We all come from somewhere. There is no such thing as someone not being related to another. We are all connected in one way or another, whether by blood, religion, marriage, country, or maybe even under circumstances that has brought us together. Either way, we all are part of the same tree. Humans have created communities and understanding of families. But relations do not stop from aunts, uncles, cousins, or grandparents. Our roots go even further than that. We may not think about where exactly our bloodlines lead from or how we got here. And once we do stop to think about it, we find that we don’t have the answer to that.
â–º Quarter Finalist 2011 Teen Travel Writing Scholarship
Those were my thoughts when I arrived in a place far, far away from the sunny side beaches and bright summer days of California, visiting family who lived in a land where I discovered many things I never knew about myself. And where I came from came clear to me as night and day.
I was young, having hit my thirteenth year and have officially became known as a teenager. (How Exciting!)
Not much interested me in the country, to be honest. Sure, there were churches and areas in the capital city that were quite fascinating in their own way, and the paintings were beautiful. But I did not fully grasp the true meanings behind them. I did not see why the artists painted soldiers with angelic wings, and were feminine looking or why they used so many triangles. I merely passed my eyes over them and went about my way, following the tour group. Occasionally, there will be a few laughs here and there, such as that one time my mom sat on a chair and it turned out to be a medieval centuries old chair! (The tour lady’s face was priceless!)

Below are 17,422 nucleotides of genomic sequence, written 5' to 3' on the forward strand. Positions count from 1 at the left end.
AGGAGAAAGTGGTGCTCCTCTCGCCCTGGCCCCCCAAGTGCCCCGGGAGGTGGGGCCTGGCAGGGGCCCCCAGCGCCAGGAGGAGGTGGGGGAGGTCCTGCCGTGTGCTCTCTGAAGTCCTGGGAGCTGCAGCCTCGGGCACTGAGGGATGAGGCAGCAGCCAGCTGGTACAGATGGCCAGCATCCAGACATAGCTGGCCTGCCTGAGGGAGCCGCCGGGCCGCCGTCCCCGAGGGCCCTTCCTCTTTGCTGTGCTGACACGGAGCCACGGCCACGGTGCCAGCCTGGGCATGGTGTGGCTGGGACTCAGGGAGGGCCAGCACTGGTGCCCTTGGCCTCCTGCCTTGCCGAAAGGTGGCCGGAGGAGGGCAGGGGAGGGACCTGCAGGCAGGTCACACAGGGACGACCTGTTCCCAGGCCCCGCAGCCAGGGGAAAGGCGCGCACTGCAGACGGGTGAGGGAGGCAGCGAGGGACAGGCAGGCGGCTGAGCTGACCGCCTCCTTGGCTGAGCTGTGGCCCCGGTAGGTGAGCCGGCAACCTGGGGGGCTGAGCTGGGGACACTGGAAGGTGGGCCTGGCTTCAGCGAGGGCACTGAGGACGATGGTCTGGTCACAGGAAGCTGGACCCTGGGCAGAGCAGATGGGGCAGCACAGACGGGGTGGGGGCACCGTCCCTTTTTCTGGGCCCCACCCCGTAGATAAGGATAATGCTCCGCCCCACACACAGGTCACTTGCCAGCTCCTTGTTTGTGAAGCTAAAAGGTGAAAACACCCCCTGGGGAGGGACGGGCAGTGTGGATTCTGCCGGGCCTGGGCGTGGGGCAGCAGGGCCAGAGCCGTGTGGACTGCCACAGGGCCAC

Once we went back to my cousin’s home after that, my mother said we were going high up into the Andes mountains to see an old area up there called “Machu Pichu”. I’ve seen the pictures before and I thought it’d be kind of cool, seeing something my ancestors made long ago, nothing major. (Typical teenage thought here)
What I didn’t expect was the dizzy spells or lack of oxygen because we were high up in the mountain top, nor how bi-polar the weather is there. If you step into the shade, it’s freezing! But if you stepped into the sunlight, it’s a desert! Add to the fact we had to hike up there (and let me tell you it was Hell!) just made things all the more better (sarcasm here.)
But, you see, once I stepped back away from the group and actually saw the area around, I felt like I was in another world. Nature flourished and reigned supreme over the area. Sunlight streaming through the clouds as the tall shadow of the mountains cast over the land like a blanket. The wind blew against my face and, for a moment, I could’ve sworn I heard the voices of people, speaking in another language as something within me seemed to change. Then, once I closed my eyes and opened them again, I saw the land as something precious and should be cherished forever. A single thought went into my mind as I gazed upon the rivers below and saw the mountains that is said to have the face of an Inca.
This is the land of the Incas, the children of the Sun…
And I, a half-blood, am one too.
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